Of all of the research that scientists do, this is an example of how we can make a difference. In this case, actor and activist George Clooney facilitates data collection on an important human rights issue in Darfur.
From Nicholas D. Kristof, reporter from The New York Times:
My old traveling buddy George Clooney took an unusual approach to his humanitarian work in Sudan: he invested in a monitoring capability with satellite photos. Now the resulting sat photos show villages that appear to have been burned near Abyei, the flashpoint on the border of North and South Sudan. Let’s hope the Sud…anese militias on the ground realize: The world is watching you. You will be held accountable.
From the Satellite Sentinel Project:
The human security situation in the Abyei region of Sudan has rapidly deteriorated in the past week due to renewed violence. Satellite Sentinel Project (SSP) has confirmed through the analysis of DigitalGlobe satellite imagery that buildings consistent with civilian infrastructure appear to have been intentionally burned Maker Abior and Todach villages. Some 100 people in the Abyei region have reportedly died in the clashes to date. According to the humanitarian organisation Médecins Sans Frontières (MSF), tens of thousands of civilians have either been displaced by fighting or fled due to fear of further attacks.
Fighting reportedly broke out on Sunday, February 27 between armed Misseriya and a southern police unit in the village of Todach, purportedly sparked by a dispute over the rights of Misseriya to graze their cattle in the area. Evidence of the attack at Todach has been documented by SSP monitoring of the location. Conflicting reports allege that over the next four days, elements of Misseriya militias and/or Popular Defense Forces (PDF) staged attacks on multiple villages, including Todach, Noong, Wungok and Maker Abior. These communities are all within the Abyei region as defined by the Permanent Court of Arbitration’s 2009 ruling.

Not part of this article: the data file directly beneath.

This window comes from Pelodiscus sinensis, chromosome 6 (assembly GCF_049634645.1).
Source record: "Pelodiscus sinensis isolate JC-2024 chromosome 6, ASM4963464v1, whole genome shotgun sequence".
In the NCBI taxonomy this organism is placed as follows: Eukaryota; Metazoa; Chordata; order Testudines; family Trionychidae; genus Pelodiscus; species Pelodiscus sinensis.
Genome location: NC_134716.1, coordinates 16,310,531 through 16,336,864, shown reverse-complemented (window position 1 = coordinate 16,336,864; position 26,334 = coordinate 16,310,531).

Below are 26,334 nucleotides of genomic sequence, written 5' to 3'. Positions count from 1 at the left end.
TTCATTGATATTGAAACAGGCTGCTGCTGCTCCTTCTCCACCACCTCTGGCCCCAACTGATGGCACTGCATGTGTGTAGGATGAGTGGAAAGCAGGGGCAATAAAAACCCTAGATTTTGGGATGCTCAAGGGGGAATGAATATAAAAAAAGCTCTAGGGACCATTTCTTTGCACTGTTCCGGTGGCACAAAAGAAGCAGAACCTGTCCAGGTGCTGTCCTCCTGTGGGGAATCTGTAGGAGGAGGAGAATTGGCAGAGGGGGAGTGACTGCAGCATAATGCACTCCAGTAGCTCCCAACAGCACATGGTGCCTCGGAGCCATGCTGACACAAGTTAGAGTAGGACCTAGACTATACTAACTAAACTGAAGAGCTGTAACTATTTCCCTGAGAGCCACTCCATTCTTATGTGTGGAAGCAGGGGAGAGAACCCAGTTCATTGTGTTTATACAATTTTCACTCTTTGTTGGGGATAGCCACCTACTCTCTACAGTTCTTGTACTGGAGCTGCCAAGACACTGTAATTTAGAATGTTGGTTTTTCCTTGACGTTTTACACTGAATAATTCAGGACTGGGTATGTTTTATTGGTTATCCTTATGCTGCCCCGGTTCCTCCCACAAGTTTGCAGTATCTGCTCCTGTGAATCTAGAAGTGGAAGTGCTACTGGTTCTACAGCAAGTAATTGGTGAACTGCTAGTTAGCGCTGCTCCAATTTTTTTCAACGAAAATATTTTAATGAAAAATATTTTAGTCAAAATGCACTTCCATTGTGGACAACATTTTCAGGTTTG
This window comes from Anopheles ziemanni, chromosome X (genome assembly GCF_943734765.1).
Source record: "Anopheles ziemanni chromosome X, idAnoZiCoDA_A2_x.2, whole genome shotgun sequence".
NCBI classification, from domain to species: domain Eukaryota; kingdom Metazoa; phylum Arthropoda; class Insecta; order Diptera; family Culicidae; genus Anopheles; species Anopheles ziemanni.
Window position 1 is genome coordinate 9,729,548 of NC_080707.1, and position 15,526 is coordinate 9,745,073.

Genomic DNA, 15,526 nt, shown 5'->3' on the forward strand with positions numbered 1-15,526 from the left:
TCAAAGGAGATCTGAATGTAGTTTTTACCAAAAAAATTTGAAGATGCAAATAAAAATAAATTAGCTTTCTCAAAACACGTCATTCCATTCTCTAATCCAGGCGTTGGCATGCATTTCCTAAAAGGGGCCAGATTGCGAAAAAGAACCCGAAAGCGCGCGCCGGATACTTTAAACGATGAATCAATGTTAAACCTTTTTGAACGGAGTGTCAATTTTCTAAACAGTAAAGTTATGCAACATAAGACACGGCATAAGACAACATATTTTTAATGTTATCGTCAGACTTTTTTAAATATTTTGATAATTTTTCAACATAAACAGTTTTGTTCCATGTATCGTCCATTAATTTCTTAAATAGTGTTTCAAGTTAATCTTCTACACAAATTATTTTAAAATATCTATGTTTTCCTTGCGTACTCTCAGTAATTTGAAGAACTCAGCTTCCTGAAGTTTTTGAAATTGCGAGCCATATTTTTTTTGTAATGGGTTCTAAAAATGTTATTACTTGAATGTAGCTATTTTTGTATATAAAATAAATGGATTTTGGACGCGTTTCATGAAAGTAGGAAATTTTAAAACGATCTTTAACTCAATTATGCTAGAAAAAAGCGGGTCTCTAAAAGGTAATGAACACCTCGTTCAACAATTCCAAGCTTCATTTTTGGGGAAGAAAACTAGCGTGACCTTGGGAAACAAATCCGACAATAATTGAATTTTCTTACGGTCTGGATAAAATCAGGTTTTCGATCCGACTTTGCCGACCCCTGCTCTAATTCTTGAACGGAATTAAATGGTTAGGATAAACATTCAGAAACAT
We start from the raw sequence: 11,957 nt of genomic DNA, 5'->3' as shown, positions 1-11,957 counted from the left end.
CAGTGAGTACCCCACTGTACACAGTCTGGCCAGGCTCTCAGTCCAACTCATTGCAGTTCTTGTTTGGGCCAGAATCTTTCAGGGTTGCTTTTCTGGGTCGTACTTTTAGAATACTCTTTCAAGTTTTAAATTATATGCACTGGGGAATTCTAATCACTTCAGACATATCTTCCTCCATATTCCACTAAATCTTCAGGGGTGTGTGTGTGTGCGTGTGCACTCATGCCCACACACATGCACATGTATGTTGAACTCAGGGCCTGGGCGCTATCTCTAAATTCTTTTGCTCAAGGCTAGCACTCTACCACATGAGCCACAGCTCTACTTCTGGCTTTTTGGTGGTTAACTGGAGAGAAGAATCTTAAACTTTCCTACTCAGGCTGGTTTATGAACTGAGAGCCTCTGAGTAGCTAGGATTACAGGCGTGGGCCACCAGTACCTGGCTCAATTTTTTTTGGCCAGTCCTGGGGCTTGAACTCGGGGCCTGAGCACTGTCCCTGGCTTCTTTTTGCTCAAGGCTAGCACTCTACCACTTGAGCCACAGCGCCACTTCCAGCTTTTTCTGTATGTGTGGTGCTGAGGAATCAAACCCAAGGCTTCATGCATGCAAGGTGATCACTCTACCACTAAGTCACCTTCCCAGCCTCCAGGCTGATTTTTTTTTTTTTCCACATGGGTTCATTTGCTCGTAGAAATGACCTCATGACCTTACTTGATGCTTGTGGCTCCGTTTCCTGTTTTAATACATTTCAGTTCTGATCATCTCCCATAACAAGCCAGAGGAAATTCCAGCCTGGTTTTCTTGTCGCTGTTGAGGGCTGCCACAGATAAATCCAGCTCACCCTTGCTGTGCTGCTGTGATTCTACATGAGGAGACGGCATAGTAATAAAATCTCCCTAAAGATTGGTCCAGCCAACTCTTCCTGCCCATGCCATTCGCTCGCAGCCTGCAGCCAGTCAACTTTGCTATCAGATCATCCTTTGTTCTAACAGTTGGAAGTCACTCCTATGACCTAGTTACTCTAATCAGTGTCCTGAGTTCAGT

The events of the past week contravene security arrangements established by Sudan People’s Liberation Movement (SPLM) and National Congress Party (NCP) officials at Kadugli on January 17, 2011, which stipulated the removal of southern police units from the area in the wake of fighting between Misseriya militias and southern police in early January. Misseriya leaders and northern officials have alleged that the local police in the Abyei region are aligned with the Government of South Sudan and include SPLA elements. As mandated by the Kadugli Agreement, two additional Joint Integrated Unit (JIU) battalions were deployed to replace police units in Abyei; however, multiple accounts confirm the failure of the JIUs to intervene and quell the recent violence in the Abyei region.
The recent violence in the Abyei region has occurred in the context of apparent increases observed by SSP in the military capacity of both the Sudan Armed Forces (SAF) and the Sudan People’s Liberation Army (SPLA) in regions along the contested border line. The recent violence in Abyei, coupled with the continuing militarization occurring on both sides of the border, has made an already volatile human security environment even more precarious.
Want to get involved? Consider the AAAS “Scientists on Call” program. You could make a difference beyond what any research laboratory could ever accomplish.
It is a different world now. The world is watching, and at high resolution, for violation of human rights.